James Dixon: The making of an Iowa maestro
While walking through the Voxman Building, the home of the School of Music at the University of Iowa, I paused at a lecture hall door with a plaque commemorating James Dixon.
Those acquainted with the university’s splendid music program would know of Dixon’s 40 years as its symphony orchestra conductor, his professional reputation that extended far beyond the borders of Iowa, and his close association with Dimitri Mitropoulos, the famed conductor of the New York Philharmonic Orchestra.
Those attending Jim’s memorial service after his passing in 2007 could read a program listing a full page of his honors, including 34 years as conductor of the Quad City Symphony Orchestra.
But there is a less known beginning to the story of James Dixon’s rise to pre-eminence as a conductor. It is a Horatio Alger story of a deprived youth overcoming adversity. It is a story reflecting the proverb of requiring a village to raise a child. It is an Iowa story, and I was there.
Jim Dixon and I grew up in Guthrie Center. He occupied the first chair in the trumpet section of the school band while I, several years younger, sat at the tail end. I knew of Jim’s day-to-day existence, but little of his parentage, a hushed topic in our hometown. As an adult, however, I learned he was born out of wedlock in 1928 and adopted by Frank and Mae Dixon. Jim never knew the name of his biological father, and by the time he discovered the identity of his biological mother many years later, she had passed away.
The Dixons lived a hard life during the Great Depression of the 1930s, quite literally on the “other side of the tracks.” Their paintless shanty, half the size of nearby box cars, sat between a spur track of the Chicago, Rock Island and Pacific Railroad and the local sale barn stockyard.
Frank Dixon struggled to support his family as a day laborer. Work was scarce and his wife in bad health. In January of 1936, when Jim was in second grade, Mae died of pneumonia.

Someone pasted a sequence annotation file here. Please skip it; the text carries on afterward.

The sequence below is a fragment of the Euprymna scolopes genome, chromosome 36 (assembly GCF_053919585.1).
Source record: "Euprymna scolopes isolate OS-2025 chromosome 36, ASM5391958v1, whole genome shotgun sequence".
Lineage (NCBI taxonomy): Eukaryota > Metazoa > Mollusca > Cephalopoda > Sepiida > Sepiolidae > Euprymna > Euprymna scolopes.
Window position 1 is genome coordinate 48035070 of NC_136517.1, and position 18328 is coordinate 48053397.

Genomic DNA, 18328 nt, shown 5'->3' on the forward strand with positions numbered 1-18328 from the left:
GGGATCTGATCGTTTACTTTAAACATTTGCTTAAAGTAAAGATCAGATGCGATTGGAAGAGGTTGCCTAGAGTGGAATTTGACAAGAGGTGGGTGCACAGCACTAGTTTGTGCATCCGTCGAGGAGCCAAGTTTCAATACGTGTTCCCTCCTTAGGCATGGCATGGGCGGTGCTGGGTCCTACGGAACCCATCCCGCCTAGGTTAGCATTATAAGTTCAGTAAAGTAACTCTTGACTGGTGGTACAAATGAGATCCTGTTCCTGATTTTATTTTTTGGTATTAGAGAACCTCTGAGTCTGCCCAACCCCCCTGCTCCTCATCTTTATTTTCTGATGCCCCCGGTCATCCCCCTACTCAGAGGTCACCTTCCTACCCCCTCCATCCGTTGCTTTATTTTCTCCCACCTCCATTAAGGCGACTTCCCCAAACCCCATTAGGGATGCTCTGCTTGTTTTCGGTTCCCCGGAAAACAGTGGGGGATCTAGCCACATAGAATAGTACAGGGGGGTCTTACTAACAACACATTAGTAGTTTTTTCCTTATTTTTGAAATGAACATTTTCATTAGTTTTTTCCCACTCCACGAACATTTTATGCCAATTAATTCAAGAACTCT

Virgil Hunt, 89, now a resident of Monticello, recalls that cold winter day when Miss Beck, their second-grade teacher, was called to the classroom door for a whispered exchange with the school secretary. Their teacher took Jimmy aside and informed him he must go straight home because of a family emergency. She then whispered in Virgil’s ear, “Jimmy has lost his mother. I want you to walk home with him so he won’t be alone.”
The two little boys walked down the Prairie Street hill from the grade school to the Dixon shanty near the railroad tracks. Not a word was spoken. Virgil knew of the nature of the family emergency. Jimmy only knew of the severe illness of his mother. His tears revealed he suspected the worst.
Jimmy had lost two mothers before his eighth birthday: the birth mother he never knew and his adoptive mother who died of bronchial pneumonia at age 39.
The village of Guthrie Center responded quickly to the plight of Jimmy Dixon. J.R. Compton, the school band director, gave the little boy a small, plastic flute known as a “Tonette,” provided him with free music lessons, and enrolled him in a children’s band. Jim Dixon’s musical career had its beginning with J.R. Compton as his first mentor — something Dixon acknowledged with gratitude for the rest of his life.
After an introductory period on the Tonette, Compton recognized the unusual talent of his young pupil and presented Jim with a more sophisticated instrument, a used trumpet.